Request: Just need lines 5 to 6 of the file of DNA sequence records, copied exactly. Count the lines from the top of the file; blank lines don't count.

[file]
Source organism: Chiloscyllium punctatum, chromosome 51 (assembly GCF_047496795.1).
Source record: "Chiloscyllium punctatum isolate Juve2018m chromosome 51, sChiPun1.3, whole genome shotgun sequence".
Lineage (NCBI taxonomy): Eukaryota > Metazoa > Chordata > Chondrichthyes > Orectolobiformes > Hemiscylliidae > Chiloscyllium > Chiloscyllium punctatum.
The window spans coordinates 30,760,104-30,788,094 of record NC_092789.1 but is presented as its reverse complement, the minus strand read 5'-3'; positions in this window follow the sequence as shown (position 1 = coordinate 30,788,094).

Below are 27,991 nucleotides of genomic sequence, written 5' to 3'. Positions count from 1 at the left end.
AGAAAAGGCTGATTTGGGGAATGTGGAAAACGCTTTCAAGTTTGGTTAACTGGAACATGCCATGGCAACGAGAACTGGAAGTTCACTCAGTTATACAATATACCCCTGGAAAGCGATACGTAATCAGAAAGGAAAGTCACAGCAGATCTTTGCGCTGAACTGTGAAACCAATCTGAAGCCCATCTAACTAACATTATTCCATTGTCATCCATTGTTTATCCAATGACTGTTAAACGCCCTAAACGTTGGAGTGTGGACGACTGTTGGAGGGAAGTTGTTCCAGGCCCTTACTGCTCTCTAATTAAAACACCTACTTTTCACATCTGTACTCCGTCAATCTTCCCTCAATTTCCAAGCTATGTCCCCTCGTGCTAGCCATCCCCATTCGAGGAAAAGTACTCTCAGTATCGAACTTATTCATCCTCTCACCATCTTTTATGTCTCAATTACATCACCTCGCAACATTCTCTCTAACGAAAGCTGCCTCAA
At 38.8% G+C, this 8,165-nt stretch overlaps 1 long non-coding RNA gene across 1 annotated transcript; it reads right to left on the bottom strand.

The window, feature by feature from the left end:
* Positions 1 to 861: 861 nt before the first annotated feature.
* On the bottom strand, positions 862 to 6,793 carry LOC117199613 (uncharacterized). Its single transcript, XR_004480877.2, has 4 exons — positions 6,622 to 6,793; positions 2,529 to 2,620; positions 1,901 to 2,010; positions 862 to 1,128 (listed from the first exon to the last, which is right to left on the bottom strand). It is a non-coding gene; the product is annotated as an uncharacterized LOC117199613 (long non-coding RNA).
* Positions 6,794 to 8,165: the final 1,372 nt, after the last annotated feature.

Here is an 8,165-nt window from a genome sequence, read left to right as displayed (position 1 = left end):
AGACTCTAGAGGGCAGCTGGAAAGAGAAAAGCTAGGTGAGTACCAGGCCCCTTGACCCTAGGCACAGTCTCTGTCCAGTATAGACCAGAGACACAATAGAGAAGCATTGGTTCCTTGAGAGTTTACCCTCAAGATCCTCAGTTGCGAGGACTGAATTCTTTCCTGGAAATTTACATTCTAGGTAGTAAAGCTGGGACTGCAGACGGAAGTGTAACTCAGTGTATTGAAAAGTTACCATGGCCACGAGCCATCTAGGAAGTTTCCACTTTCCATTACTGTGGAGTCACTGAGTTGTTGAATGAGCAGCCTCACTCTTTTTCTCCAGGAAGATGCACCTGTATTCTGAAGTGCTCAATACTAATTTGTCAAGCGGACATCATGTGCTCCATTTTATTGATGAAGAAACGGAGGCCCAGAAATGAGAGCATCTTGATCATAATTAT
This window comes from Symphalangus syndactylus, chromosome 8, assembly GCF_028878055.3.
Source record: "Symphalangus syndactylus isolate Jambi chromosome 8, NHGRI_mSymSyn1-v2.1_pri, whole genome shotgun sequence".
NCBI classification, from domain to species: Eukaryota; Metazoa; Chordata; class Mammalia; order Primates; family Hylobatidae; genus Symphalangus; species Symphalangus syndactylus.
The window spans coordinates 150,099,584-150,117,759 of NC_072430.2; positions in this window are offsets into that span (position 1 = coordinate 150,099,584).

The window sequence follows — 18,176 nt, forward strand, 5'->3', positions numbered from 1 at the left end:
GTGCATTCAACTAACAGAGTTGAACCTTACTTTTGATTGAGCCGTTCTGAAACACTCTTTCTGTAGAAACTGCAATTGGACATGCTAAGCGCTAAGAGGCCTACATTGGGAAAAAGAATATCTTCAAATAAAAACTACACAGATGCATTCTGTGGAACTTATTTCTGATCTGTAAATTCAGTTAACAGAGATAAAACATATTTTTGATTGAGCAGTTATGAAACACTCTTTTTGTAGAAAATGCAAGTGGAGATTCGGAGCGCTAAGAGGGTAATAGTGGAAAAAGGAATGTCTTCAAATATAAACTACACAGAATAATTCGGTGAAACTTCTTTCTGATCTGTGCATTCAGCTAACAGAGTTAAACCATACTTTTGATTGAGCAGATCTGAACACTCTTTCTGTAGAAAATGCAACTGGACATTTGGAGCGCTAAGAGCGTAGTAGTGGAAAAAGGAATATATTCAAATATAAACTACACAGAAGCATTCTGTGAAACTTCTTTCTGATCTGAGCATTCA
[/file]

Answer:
Below are 27,991 nucleotides of genomic sequence, written 5' to 3'. Positions count from 1 at the left end.
AGAAAAGGCTGATTTGGGGAATGTGGAAAACGCTTTCAAGTTTGGTTAACTGGAACATGCCATGGCAACGAGAACTGGAAGTTCACTCAGTTATACAATATACCCCTGGAAAGCGATACGTAATCAGAAAGGAAAGTCACAGCAGATCTTTGCGCTGAACTGTGAAACCAATCTGAAGCCCATCTAACTAACATTATTCCATTGTCATCCATTGTTTATCCAATGACTGTTAAACGCCCTAAACGTTGGAGTGTGGACGACTGTTGGAGGGAAGTTGTTCCAGGCCCTTACTGCTCTCTAATTAAAACACCTACTTTTCACATCTGTACTCCGTCAATCTTCCCTCAATTTCCAAGCTATGTCCCCTCGTGCTAGCCATCCCCATTCGAGGAAAAGTACTCTCAGTATCGAACTTATTCATCCTCTCACCATCTTTTATGTCTCAATTACATCACCTCGCAACATTCTCTCTAACGAAAGCTGCCTCAA